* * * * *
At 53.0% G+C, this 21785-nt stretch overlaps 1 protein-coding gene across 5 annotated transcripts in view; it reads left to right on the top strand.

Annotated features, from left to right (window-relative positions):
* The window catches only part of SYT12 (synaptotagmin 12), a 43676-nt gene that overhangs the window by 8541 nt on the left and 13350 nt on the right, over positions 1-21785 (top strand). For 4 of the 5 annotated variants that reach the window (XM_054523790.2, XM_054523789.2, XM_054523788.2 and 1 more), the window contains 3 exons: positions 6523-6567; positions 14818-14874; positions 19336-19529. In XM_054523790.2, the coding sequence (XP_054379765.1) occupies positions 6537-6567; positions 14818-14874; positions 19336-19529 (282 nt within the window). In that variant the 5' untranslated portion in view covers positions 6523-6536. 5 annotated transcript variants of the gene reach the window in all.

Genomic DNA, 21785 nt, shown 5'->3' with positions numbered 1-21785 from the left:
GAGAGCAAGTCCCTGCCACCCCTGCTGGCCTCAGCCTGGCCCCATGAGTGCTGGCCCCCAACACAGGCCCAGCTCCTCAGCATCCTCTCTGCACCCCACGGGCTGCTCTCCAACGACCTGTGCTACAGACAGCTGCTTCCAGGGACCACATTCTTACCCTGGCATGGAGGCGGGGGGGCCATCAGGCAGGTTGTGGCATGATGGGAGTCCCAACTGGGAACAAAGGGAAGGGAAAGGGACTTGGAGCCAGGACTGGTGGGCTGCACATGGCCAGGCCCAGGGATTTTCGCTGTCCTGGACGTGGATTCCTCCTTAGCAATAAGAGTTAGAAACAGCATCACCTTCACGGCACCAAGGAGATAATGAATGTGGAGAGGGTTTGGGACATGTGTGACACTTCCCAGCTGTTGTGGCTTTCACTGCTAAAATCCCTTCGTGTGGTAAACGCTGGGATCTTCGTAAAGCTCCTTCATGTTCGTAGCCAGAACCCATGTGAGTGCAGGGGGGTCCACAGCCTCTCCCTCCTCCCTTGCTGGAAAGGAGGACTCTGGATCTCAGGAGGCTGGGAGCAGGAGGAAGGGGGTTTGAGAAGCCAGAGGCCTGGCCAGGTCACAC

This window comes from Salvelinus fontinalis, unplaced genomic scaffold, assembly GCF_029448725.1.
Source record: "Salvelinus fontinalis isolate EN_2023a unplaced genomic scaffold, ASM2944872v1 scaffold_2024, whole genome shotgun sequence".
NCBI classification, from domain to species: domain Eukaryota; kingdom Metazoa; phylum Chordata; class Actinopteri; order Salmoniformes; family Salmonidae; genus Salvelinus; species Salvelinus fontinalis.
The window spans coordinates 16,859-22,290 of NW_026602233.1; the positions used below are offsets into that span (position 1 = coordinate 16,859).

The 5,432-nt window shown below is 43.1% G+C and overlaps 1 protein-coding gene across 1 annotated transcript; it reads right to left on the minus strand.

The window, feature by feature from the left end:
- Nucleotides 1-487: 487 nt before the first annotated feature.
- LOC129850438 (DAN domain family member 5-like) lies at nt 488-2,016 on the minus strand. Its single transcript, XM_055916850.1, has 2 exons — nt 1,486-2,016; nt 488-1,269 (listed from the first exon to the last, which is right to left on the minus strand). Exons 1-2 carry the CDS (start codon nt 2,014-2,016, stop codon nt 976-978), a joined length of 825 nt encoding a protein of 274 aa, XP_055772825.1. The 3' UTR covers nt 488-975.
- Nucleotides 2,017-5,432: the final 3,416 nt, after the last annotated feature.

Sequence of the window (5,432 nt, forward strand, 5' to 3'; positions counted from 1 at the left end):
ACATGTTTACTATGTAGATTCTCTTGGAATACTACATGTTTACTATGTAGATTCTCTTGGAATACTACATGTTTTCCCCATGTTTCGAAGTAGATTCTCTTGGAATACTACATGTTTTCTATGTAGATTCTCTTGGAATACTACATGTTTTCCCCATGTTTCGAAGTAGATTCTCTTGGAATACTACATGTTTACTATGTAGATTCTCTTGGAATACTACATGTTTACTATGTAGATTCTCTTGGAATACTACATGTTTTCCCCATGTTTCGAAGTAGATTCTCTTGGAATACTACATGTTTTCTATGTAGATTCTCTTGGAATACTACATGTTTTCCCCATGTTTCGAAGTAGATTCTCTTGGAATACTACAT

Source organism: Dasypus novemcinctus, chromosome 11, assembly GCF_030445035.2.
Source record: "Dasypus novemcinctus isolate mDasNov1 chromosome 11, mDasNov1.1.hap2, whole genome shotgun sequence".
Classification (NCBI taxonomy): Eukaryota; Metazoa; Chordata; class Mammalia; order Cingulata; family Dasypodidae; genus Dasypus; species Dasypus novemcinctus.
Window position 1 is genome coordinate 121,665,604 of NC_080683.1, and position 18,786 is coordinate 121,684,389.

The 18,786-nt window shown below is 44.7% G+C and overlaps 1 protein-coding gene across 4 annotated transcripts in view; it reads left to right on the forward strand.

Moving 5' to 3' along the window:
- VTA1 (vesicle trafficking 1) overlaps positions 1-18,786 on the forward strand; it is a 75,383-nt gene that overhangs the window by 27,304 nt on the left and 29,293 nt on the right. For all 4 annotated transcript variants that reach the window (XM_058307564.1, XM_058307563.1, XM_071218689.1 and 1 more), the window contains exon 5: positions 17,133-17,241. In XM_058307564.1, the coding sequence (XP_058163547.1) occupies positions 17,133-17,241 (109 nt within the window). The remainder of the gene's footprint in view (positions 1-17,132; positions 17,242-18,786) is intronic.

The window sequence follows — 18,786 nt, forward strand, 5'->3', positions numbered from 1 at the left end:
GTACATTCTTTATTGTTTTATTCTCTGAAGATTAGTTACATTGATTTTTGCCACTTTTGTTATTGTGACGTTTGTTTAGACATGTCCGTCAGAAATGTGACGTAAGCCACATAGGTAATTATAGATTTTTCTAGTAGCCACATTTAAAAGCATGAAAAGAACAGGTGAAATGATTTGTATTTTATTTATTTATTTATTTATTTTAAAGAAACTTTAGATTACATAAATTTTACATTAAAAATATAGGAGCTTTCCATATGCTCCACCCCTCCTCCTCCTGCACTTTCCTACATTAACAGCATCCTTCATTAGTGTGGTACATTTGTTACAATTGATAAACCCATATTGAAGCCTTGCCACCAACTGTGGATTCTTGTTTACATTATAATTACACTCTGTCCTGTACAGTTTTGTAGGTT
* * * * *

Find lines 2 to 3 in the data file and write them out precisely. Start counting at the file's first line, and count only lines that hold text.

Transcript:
Annotated features, from left to right (window-relative positions):
* The window catches only part of SYT12 (synaptotagmin 12), a 43676-nt gene that overhangs the window by 8541 nt on the left and 13350 nt on the right, over positions 1-21785 (top strand). For 4 of the 5 annotated variants that reach the window (XM_054523790.2, XM_054523789.2, XM_054523788.2 and 1 more), the window contains 3 exons: positions 6523-6567; positions 14818-14874; positions 19336-19529. In XM_054523790.2, the coding sequence (XP_054379765.1) occupies positions 6537-6567; positions 14818-14874; positions 19336-19529 (282 nt within the window). In that variant the 5' untranslated portion in view covers positions 6523-6536. 5 annotated transcript variants of the gene reach the window in all.